Cape Town was very lucky to host Wikimedia Foundation’s Senior Program Officer Asaf Bartov at the end of his Africa tour. We held a meetup, and it proved particularly inspiring to those attending.
Asaf spoke about Wikidata, discussed projects using the data, and demonstrated a number of tools that were new to most of us, such as https://query.wikidata.org, which uses the SPARQL query language to query Wikidata content.
Wikidata adds structure to the content which makes pulling out all kinds of related information possible. Wikipedia data is fairly unstructured. Numerous categories exist, so if you’re looking for, say, a list of South African politicians, there’s both a list page and a category page. However, if you want something more detailed, such as a list of South African politicians that have a father that was a politician, without lots of manual slogging, Wikipedia alone won’t be much help. That’s where https://query.wikidata.org comes in, and once familiar with SPARQL, such questions are easy to answer.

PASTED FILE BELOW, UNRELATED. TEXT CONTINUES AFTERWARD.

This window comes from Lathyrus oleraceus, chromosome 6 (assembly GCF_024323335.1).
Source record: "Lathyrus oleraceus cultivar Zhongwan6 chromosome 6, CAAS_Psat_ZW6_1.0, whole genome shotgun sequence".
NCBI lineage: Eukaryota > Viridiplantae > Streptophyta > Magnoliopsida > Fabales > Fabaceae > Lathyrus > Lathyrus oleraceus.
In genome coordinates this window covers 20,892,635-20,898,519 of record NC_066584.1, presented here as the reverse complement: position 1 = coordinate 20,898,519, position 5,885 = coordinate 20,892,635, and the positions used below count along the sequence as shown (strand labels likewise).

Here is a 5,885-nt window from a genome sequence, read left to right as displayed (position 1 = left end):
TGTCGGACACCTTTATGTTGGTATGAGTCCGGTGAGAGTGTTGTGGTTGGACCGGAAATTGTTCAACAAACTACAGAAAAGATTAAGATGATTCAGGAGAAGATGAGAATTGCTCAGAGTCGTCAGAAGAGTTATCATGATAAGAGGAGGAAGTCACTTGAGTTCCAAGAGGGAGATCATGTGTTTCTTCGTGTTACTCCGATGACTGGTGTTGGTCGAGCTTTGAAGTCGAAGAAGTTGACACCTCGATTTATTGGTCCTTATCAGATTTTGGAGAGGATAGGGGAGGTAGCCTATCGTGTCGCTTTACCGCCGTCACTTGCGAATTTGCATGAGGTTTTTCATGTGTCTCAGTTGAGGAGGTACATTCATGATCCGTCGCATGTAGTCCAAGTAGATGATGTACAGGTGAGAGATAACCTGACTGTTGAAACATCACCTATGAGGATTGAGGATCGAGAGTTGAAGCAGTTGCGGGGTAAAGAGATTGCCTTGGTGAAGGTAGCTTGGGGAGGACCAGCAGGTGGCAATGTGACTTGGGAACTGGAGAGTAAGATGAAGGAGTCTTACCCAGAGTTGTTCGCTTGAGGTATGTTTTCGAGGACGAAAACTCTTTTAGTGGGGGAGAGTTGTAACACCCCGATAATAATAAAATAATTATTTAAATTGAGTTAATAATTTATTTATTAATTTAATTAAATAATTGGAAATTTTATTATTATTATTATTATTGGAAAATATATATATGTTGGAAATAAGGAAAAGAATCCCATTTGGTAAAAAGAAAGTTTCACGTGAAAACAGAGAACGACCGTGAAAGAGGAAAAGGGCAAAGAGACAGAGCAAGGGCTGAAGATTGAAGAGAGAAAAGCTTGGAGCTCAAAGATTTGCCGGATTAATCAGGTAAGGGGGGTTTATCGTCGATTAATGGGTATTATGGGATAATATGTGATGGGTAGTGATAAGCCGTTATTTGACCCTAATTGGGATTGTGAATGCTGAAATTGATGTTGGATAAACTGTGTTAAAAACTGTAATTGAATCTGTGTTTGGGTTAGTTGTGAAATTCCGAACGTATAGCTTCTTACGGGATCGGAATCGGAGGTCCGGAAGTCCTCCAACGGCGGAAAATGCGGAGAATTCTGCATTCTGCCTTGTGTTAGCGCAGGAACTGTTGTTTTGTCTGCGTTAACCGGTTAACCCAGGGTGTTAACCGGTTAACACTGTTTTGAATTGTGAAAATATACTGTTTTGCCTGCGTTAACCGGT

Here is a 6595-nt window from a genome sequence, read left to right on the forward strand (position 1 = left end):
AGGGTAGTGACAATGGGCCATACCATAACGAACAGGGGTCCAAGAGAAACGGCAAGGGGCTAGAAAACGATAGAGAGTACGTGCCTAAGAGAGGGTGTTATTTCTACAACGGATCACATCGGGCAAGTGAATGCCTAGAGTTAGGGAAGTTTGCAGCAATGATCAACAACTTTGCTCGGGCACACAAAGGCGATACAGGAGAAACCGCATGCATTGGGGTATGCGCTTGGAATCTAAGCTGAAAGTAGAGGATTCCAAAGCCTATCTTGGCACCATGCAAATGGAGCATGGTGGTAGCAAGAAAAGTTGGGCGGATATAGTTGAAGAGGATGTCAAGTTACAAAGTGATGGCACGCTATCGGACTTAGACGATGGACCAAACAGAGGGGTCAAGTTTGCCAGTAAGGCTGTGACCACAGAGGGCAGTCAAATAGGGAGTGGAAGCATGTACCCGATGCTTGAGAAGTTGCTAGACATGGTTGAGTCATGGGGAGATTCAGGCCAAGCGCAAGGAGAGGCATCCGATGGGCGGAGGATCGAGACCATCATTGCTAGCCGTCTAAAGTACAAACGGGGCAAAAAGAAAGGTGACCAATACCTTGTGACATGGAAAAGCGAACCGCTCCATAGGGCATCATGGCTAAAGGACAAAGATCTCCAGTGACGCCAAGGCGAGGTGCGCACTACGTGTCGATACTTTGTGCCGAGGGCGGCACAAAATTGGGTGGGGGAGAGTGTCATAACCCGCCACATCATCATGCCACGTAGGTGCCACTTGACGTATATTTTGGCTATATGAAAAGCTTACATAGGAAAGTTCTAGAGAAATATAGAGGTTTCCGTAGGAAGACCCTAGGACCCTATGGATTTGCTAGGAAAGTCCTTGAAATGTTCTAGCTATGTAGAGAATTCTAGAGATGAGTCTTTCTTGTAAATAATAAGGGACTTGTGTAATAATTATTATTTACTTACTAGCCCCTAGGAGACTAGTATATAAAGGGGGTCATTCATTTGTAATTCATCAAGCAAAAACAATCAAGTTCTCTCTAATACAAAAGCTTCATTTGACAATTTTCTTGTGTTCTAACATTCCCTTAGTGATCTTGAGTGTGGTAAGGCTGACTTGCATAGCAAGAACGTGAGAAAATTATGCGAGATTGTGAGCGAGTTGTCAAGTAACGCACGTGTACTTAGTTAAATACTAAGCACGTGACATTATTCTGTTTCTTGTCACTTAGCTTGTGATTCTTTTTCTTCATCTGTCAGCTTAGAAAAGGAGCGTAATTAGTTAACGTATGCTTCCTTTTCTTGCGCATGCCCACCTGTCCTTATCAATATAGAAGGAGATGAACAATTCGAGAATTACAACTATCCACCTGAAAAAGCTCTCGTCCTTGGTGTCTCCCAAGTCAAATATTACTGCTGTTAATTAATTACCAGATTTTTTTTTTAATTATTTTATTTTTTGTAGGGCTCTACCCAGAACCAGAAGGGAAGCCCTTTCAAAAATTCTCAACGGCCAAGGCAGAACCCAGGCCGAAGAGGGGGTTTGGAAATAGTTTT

Even more exciting to me was Quarry. Years ago I remember toying with the idea of downloading a Wikipedia database dump, but at the time the massive download would probably have ground South Africa’s internet to a halt. Quarry is an interface for running SQL queries directly on the Wikimedia Foundation’s backend MariaDB databases. The bar to getting something useful is a little higher than on https://query.wikidata.org, as to use it effectively requires getting to know the data structure, but since access is direct, it’s a tremendously powerful tool to extract almost anything you want.
The easiest way to get started is to take someone else’s query and modify it. For example, here is a query listing pages from the Afrikaans Wikipedia that don’t have an Afrikaans label on Wikidata, which I forked from Asaf’s demo run during the meetup: https://quarry.wmflabs.org/query/27283
I can already see myself diving in and automating and expanding the (semi) regular African language updates I do, or getting automatic notifications of activity in some of the small South African language Wikipedias.
And if those listed above are not enough, Asaf has a tool section on his user page listing yet more wonderful tools you’ve probably never heard of.
Thanks Asaf for taking the initiative to pay a visit to some of the African Wikimedia communities, and leaving a trail of inspiration in your wake.